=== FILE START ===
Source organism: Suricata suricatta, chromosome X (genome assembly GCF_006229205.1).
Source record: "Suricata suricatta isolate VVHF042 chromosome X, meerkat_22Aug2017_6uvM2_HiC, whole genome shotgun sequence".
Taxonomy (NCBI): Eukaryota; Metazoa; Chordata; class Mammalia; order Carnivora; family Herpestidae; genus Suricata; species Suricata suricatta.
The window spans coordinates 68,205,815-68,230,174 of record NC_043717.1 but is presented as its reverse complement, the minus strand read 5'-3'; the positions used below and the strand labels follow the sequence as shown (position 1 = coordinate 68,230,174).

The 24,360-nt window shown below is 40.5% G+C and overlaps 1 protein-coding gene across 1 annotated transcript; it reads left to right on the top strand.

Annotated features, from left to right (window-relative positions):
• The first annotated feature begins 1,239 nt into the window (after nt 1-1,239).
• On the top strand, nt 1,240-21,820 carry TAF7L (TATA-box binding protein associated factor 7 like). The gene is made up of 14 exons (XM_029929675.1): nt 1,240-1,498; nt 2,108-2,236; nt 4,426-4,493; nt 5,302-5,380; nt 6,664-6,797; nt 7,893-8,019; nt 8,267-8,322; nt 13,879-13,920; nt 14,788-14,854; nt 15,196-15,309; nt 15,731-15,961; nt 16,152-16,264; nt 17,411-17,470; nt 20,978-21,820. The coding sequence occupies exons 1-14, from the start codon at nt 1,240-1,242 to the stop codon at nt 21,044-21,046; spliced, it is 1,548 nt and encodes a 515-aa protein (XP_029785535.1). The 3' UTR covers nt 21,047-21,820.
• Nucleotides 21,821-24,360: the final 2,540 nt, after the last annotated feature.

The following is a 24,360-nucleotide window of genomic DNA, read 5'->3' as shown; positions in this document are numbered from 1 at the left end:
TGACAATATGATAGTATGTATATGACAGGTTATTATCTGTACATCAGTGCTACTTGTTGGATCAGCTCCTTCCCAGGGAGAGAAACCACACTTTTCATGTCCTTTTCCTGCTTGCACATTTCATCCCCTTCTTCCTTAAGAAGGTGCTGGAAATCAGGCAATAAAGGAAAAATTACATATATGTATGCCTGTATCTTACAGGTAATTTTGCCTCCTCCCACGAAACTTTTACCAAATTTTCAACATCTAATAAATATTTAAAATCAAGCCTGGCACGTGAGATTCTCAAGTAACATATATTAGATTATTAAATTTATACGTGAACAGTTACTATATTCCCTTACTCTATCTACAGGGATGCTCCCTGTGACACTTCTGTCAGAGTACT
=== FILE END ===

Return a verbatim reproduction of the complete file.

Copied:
Source organism: Suricata suricatta, chromosome X (genome assembly GCF_006229205.1).
Source record: "Suricata suricatta isolate VVHF042 chromosome X, meerkat_22Aug2017_6uvM2_HiC, whole genome shotgun sequence".
Taxonomy (NCBI): Eukaryota; Metazoa; Chordata; class Mammalia; order Carnivora; family Herpestidae; genus Suricata; species Suricata suricatta.
The window spans coordinates 68,205,815-68,230,174 of record NC_043717.1 but is presented as its reverse complement, the minus strand read 5'-3'; the positions used below and the strand labels follow the sequence as shown (position 1 = coordinate 68,230,174).

The 24,360-nt window shown below is 40.5% G+C and overlaps 1 protein-coding gene across 1 annotated transcript; it reads left to right on the top strand.

Annotated features, from left to right (window-relative positions):
• The first annotated feature begins 1,239 nt into the window (after nt 1-1,239).
• On the top strand, nt 1,240-21,820 carry TAF7L (TATA-box binding protein associated factor 7 like). The gene is made up of 14 exons (XM_029929675.1): nt 1,240-1,498; nt 2,108-2,236; nt 4,426-4,493; nt 5,302-5,380; nt 6,664-6,797; nt 7,893-8,019; nt 8,267-8,322; nt 13,879-13,920; nt 14,788-14,854; nt 15,196-15,309; nt 15,731-15,961; nt 16,152-16,264; nt 17,411-17,470; nt 20,978-21,820. The coding sequence occupies exons 1-14, from the start codon at nt 1,240-1,242 to the stop codon at nt 21,044-21,046; spliced, it is 1,548 nt and encodes a 515-aa protein (XP_029785535.1). The 3' UTR covers nt 21,047-21,820.
• Nucleotides 21,821-24,360: the final 2,540 nt, after the last annotated feature.

The following is a 24,360-nucleotide window of genomic DNA, read 5'->3' as shown; positions in this document are numbered from 1 at the left end:
TGACAATATGATAGTATGTATATGACAGGTTATTATCTGTACATCAGTGCTACTTGTTGGATCAGCTCCTTCCCAGGGAGAGAAACCACACTTTTCATGTCCTTTTCCTGCTTGCACATTTCATCCCCTTCTTCCTTAAGAAGGTGCTGGAAATCAGGCAATAAAGGAAAAATTACATATATGTATGCCTGTATCTTACAGGTAATTTTGCCTCCTCCCACGAAACTTTTACCAAATTTTCAACATCTAATAAATATTTAAAATCAAGCCTGGCACGTGAGATTCTCAAGTAACATATATTAGATTATTAAATTTATACGTGAACAGTTACTATATTCCCTTACTCTATCTACAGGGATGCTCCCTGTGACACTTCTGTCAGAGTACT